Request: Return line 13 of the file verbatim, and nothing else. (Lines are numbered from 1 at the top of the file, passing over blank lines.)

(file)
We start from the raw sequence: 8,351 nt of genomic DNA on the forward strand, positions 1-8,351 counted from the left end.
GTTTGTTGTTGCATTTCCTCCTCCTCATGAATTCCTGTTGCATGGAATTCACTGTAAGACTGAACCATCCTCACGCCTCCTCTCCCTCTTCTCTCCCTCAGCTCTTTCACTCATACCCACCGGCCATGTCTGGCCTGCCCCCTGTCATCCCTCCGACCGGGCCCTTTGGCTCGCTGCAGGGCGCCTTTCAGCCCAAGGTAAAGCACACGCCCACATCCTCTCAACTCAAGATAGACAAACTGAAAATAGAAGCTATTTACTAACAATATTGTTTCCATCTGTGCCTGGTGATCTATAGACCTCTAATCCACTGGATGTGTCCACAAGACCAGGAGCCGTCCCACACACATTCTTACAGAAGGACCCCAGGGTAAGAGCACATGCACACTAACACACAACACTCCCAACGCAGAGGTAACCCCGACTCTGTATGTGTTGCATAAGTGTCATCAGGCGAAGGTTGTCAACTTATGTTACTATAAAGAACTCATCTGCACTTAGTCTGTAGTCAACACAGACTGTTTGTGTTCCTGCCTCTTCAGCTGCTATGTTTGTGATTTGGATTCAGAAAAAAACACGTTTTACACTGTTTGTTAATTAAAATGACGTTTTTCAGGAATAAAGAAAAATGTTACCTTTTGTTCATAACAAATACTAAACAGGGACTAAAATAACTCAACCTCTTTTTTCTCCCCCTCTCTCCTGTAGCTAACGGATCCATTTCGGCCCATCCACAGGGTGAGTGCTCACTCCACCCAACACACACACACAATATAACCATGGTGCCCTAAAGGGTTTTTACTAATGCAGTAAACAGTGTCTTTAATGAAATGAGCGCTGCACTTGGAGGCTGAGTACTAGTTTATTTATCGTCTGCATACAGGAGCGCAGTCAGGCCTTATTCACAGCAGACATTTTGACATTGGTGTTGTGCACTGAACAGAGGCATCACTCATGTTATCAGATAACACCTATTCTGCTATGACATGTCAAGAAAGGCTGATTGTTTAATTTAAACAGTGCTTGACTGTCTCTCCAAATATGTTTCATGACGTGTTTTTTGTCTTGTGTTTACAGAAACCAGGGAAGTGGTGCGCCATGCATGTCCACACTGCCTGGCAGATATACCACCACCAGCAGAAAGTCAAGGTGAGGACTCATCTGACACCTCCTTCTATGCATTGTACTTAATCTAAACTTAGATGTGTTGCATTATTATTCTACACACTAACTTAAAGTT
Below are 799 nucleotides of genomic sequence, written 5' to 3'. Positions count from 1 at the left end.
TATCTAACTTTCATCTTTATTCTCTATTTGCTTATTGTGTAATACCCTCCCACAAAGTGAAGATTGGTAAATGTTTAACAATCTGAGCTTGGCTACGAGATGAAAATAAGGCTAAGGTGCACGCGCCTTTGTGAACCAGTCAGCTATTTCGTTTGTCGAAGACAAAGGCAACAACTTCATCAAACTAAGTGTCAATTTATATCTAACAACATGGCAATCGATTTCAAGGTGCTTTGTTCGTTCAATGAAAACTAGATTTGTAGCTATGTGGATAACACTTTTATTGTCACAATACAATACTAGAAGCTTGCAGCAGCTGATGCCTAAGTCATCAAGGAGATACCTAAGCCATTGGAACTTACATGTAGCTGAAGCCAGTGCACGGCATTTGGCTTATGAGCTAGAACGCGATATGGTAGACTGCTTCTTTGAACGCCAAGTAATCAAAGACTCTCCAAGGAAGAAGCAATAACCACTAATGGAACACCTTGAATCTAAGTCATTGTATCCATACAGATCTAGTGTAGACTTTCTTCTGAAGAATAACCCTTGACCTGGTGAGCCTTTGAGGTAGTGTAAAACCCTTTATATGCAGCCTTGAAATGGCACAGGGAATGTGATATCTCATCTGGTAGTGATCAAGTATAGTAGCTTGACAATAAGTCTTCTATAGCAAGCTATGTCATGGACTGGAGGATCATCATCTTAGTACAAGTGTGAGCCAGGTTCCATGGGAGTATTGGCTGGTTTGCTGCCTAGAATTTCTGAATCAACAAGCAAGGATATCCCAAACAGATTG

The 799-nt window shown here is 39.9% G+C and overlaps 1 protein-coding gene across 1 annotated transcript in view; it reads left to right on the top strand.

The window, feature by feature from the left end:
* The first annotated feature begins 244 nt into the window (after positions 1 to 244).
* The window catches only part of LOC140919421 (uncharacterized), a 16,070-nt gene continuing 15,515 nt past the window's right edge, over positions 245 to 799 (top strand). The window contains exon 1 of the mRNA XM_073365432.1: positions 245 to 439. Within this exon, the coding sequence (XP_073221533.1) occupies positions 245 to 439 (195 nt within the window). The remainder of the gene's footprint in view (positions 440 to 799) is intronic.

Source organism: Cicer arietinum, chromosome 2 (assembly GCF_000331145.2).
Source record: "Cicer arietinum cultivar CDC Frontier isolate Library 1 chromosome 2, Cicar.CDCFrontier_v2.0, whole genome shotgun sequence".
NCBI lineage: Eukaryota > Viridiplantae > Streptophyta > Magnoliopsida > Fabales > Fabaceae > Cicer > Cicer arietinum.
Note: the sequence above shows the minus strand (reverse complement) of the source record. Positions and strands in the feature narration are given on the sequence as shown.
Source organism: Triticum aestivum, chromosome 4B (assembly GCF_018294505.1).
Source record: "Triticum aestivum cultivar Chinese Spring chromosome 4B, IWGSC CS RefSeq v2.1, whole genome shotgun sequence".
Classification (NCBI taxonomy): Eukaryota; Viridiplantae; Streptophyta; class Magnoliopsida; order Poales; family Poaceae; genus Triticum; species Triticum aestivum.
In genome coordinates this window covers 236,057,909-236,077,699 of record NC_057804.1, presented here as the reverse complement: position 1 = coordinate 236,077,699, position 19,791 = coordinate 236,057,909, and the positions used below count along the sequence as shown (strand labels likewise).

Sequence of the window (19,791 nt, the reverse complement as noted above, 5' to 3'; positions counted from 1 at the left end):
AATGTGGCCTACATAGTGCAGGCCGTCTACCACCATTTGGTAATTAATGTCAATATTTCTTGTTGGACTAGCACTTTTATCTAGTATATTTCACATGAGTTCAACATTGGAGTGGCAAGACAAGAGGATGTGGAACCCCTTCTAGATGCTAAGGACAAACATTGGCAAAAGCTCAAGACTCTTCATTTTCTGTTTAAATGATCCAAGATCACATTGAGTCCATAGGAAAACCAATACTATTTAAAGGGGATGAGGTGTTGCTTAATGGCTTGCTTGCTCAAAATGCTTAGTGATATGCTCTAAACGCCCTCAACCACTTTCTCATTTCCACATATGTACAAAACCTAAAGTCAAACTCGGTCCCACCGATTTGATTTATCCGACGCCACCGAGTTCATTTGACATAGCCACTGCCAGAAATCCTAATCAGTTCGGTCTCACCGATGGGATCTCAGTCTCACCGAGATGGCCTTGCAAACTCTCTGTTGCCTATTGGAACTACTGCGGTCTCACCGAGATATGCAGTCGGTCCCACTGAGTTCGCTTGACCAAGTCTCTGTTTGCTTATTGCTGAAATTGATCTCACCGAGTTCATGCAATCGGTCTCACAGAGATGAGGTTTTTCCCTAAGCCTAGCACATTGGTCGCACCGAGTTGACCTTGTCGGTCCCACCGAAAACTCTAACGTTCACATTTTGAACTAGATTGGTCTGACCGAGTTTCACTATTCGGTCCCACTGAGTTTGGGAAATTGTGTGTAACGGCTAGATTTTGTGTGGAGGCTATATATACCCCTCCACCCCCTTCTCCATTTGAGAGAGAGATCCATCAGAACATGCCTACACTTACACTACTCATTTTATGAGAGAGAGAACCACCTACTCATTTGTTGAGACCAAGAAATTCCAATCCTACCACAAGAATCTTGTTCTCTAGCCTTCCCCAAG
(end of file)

Source organism: Triticum aestivum, chromosome 4B (assembly GCF_018294505.1).